Baghdad: Fresh violence killed at least 26 people on Monday in Iraq, where the UN chief was on a visit urging leaders to tackle the issues driving fighting in a western province where the army is in a standoff with al-Qaida-linked fighters.
Police officials said the deadliest of the attacks took place at night when a car bomb exploded near a market in Baghdad`s northeastern district of Shaab, killing 10 people, including three policemen, and wounding 13 others.
A car bomb also exploded in a commercial street in northwestern Baghdad, police said, killing five people and wounding 14.
Another car bomb killed four and wounded 12 in a commercial street in Baghdad`s Hurriyah neighbourhood, police said.
Earlier, another car bomb exploded in a commercial street in northern Baghdad, killing three people and wounding 13 others.
Near the city of Fallujah, army artillery shelled a village overnight, killing four civilians, hospital officials said.
Medics in nearby hospital confirmed the death toll for all attacks. All officials spoke on condition of anonymity because they weren`t authorised to release the information.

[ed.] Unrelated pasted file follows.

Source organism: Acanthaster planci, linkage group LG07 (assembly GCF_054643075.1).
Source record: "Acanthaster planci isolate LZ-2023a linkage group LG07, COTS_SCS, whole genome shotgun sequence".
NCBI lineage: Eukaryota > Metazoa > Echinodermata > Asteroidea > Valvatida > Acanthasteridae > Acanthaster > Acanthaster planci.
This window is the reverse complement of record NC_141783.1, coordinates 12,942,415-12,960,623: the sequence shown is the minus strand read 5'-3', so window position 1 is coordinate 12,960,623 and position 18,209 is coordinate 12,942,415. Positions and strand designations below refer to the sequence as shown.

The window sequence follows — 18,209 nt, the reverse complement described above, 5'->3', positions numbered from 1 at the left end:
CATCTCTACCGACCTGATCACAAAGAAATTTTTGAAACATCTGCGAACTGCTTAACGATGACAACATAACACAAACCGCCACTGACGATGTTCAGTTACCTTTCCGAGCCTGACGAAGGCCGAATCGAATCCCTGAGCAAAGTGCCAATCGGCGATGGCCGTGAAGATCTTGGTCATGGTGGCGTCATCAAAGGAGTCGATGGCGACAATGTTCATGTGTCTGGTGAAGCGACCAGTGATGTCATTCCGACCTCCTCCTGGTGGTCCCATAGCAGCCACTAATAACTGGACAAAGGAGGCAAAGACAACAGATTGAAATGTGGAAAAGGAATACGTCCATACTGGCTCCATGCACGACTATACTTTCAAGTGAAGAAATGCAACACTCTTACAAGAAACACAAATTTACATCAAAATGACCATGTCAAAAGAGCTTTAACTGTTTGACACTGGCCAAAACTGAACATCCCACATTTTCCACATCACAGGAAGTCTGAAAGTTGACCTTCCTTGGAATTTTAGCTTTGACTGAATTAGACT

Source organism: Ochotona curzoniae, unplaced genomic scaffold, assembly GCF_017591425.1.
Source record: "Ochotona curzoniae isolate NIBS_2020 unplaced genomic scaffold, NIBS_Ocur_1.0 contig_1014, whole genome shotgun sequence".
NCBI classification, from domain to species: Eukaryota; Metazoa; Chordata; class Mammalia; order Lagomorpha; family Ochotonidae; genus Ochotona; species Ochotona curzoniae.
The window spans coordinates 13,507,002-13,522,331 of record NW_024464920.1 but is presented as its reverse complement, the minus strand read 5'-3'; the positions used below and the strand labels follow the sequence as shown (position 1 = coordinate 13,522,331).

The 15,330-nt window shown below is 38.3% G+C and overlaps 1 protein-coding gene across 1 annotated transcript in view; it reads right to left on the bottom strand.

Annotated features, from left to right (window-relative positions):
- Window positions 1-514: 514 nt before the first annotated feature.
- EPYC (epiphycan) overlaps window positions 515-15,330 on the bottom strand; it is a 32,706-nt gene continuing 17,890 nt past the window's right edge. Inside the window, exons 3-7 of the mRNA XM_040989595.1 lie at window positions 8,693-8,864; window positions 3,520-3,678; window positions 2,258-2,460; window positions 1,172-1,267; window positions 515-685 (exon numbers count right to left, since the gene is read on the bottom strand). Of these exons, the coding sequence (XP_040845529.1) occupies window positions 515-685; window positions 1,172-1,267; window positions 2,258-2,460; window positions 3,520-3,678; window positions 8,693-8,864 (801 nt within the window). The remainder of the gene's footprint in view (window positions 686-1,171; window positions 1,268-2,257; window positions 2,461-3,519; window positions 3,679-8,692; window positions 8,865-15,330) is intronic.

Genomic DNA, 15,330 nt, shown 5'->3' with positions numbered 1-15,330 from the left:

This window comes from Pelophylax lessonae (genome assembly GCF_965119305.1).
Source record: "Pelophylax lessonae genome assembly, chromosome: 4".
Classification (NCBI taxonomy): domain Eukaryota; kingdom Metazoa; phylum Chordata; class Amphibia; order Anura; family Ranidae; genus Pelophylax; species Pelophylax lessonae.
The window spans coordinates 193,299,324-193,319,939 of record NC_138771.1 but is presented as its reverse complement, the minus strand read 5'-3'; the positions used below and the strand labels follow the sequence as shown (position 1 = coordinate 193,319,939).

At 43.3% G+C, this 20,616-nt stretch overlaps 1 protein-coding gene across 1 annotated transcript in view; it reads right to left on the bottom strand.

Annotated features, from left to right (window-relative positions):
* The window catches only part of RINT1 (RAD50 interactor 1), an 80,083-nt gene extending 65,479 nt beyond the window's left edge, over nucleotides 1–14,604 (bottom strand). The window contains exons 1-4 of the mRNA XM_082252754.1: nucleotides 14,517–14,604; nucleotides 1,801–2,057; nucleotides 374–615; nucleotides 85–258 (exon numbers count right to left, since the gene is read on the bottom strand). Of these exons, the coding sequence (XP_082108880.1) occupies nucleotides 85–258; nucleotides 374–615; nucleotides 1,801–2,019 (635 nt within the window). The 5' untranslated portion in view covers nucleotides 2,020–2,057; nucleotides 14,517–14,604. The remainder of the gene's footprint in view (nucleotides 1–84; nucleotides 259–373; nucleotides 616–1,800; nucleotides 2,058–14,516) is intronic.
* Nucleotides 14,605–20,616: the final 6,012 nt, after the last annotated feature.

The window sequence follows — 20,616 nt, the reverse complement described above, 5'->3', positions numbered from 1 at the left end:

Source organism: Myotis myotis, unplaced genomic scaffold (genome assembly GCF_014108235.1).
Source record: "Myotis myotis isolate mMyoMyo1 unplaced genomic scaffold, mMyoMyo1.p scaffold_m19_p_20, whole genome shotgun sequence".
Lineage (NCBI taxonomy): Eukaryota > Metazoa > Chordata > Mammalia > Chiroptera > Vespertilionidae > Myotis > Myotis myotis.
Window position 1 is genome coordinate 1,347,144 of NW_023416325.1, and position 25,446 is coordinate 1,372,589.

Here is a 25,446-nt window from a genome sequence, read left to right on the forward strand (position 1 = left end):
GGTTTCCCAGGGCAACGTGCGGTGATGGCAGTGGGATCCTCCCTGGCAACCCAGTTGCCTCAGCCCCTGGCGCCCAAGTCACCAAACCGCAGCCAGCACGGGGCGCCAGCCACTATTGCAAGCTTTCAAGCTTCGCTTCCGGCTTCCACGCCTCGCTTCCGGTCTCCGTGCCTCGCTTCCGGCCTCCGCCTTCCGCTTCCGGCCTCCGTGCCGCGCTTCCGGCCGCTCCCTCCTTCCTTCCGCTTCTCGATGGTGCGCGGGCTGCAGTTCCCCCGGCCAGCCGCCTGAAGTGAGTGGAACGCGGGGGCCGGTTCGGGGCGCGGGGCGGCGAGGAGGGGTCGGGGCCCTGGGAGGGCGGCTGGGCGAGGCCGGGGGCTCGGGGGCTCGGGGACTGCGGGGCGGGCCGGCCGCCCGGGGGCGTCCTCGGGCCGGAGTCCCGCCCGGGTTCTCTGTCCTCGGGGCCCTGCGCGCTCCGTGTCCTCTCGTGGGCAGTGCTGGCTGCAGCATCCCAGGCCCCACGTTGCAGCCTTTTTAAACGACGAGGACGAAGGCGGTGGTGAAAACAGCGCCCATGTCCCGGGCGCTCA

Meanwhile, the UN chief Ban Ki-moon arrived in Baghdad on a visit aimed at discussing regional issues, especially the crisis in Syria. Ban expressed deep concern over the violence hitting Iraq`s Sunni-dominated Anbar province.
"The situation in Anbar Governorate, particularly in Fallujah and Ramadi, is a source of grave concern. The security situation in Iraq is undoubtedly a source of great concern," he told reporters during a joint press conference with the Iraqi Prime Minister Nouri al-Maliki.
Iraqi security forces and allied Sunni tribesmen in Anbar have been battling Al-Qaeda fighters from the Islamic State in Iraq and the Levant but have yet to recapture the city of Fallujah or parts of the provincial capital, Ramadi.
The extremist militants, emboldened by fellow fighters` gains in the war in neighbouring Syria, have tried to position themselves as the champions of Iraqi Sunnis angry at the Shiite-led government over what they see as efforts to marginalise them.